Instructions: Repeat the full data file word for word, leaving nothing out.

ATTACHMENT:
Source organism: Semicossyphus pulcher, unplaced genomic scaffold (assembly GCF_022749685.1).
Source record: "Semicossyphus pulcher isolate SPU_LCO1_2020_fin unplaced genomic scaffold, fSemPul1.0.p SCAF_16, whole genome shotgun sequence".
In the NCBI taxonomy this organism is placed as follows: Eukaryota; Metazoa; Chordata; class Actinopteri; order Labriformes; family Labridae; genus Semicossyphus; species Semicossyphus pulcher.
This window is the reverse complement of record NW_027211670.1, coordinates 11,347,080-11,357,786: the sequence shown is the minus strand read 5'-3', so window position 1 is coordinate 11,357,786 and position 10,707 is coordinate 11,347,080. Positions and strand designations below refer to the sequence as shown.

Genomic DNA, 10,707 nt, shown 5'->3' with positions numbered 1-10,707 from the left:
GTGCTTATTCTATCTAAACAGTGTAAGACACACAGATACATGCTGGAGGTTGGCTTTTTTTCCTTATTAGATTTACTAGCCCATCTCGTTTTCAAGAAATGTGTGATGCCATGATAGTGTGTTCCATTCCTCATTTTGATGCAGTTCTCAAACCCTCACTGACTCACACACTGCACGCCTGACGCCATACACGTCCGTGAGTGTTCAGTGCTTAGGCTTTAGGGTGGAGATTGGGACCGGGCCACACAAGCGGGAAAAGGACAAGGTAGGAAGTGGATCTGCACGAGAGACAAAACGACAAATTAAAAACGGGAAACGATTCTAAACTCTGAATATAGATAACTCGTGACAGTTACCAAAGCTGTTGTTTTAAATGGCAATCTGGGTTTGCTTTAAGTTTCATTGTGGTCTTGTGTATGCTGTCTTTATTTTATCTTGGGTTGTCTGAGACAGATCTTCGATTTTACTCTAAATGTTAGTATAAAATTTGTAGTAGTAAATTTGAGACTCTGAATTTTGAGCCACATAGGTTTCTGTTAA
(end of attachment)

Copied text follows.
Source organism: Semicossyphus pulcher, unplaced genomic scaffold (assembly GCF_022749685.1).
Source record: "Semicossyphus pulcher isolate SPU_LCO1_2020_fin unplaced genomic scaffold, fSemPul1.0.p SCAF_16, whole genome shotgun sequence".
In the NCBI taxonomy this organism is placed as follows: Eukaryota; Metazoa; Chordata; class Actinopteri; order Labriformes; family Labridae; genus Semicossyphus; species Semicossyphus pulcher.
This window is the reverse complement of record NW_027211670.1, coordinates 11,347,080-11,357,786: the sequence shown is the minus strand read 5'-3', so window position 1 is coordinate 11,357,786 and position 10,707 is coordinate 11,347,080. Positions and strand designations below refer to the sequence as shown.

Genomic DNA, 10,707 nt, shown 5'->3' with positions numbered 1-10,707 from the left:
GTGCTTATTCTATCTAAACAGTGTAAGACACACAGATACATGCTGGAGGTTGGCTTTTTTTCCTTATTAGATTTACTAGCCCATCTCGTTTTCAAGAAATGTGTGATGCCATGATAGTGTGTTCCATTCCTCATTTTGATGCAGTTCTCAAACCCTCACTGACTCACACACTGCACGCCTGACGCCATACACGTCCGTGAGTGTTCAGTGCTTAGGCTTTAGGGTGGAGATTGGGACCGGGCCACACAAGCGGGAAAAGGACAAGGTAGGAAGTGGATCTGCACGAGAGACAAAACGACAAATTAAAAACGGGAAACGATTCTAAACTCTGAATATAGATAACTCGTGACAGTTACCAAAGCTGTTGTTTTAAATGGCAATCTGGGTTTGCTTTAAGTTTCATTGTGGTCTTGTGTATGCTGTCTTTATTTTATCTTGGGTTGTCTGAGACAGATCTTCGATTTTACTCTAAATGTTAGTATAAAATTTGTAGTAGTAAATTTGAGACTCTGAATTTTGAGCCACATAGGTTTCTGTTAA